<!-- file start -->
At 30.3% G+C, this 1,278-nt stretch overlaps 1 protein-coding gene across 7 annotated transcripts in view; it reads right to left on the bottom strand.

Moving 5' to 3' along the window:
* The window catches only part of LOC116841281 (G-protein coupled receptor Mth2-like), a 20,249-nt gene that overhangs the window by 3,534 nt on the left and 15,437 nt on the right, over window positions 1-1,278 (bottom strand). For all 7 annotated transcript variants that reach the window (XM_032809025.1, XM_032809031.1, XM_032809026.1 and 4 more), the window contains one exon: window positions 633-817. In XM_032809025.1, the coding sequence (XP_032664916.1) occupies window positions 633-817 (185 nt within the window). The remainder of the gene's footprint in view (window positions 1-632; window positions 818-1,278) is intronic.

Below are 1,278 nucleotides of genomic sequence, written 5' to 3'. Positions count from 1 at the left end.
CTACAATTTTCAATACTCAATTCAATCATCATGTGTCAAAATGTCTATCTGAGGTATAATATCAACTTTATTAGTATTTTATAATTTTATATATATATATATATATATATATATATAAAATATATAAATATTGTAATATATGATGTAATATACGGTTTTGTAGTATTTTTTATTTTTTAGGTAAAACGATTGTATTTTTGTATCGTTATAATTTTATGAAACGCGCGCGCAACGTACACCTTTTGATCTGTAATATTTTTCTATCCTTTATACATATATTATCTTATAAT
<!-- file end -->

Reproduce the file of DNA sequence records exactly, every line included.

At 30.3% G+C, this 1,278-nt stretch overlaps 1 protein-coding gene across 7 annotated transcripts in view; it reads right to left on the bottom strand.

Moving 5' to 3' along the window:
* The window catches only part of LOC116841281 (G-protein coupled receptor Mth2-like), a 20,249-nt gene that overhangs the window by 3,534 nt on the left and 15,437 nt on the right, over window positions 1-1,278 (bottom strand). For all 7 annotated transcript variants that reach the window (XM_032809025.1, XM_032809031.1, XM_032809026.1 and 4 more), the window contains one exon: window positions 633-817. In XM_032809025.1, the coding sequence (XP_032664916.1) occupies window positions 633-817 (185 nt within the window). The remainder of the gene's footprint in view (window positions 1-632; window positions 818-1,278) is intronic.

Below are 1,278 nucleotides of genomic sequence, written 5' to 3'. Positions count from 1 at the left end.
CTACAATTTTCAATACTCAATTCAATCATCATGTGTCAAAATGTCTATCTGAGGTATAATATCAACTTTATTAGTATTTTATAATTTTATATATATATATATATATATATATATATAAAATATATAAATATTGTAATATATGATGTAATATACGGTTTTGTAGTATTTTTTATTTTTTAGGTAAAACGATTGTATTTTTGTATCGTTATAATTTTATGAAACGCGCGCGCAACGTACACCTTTTGATCTGTAATATTTTTCTATCCTTTATACATATATTATCTTATAAT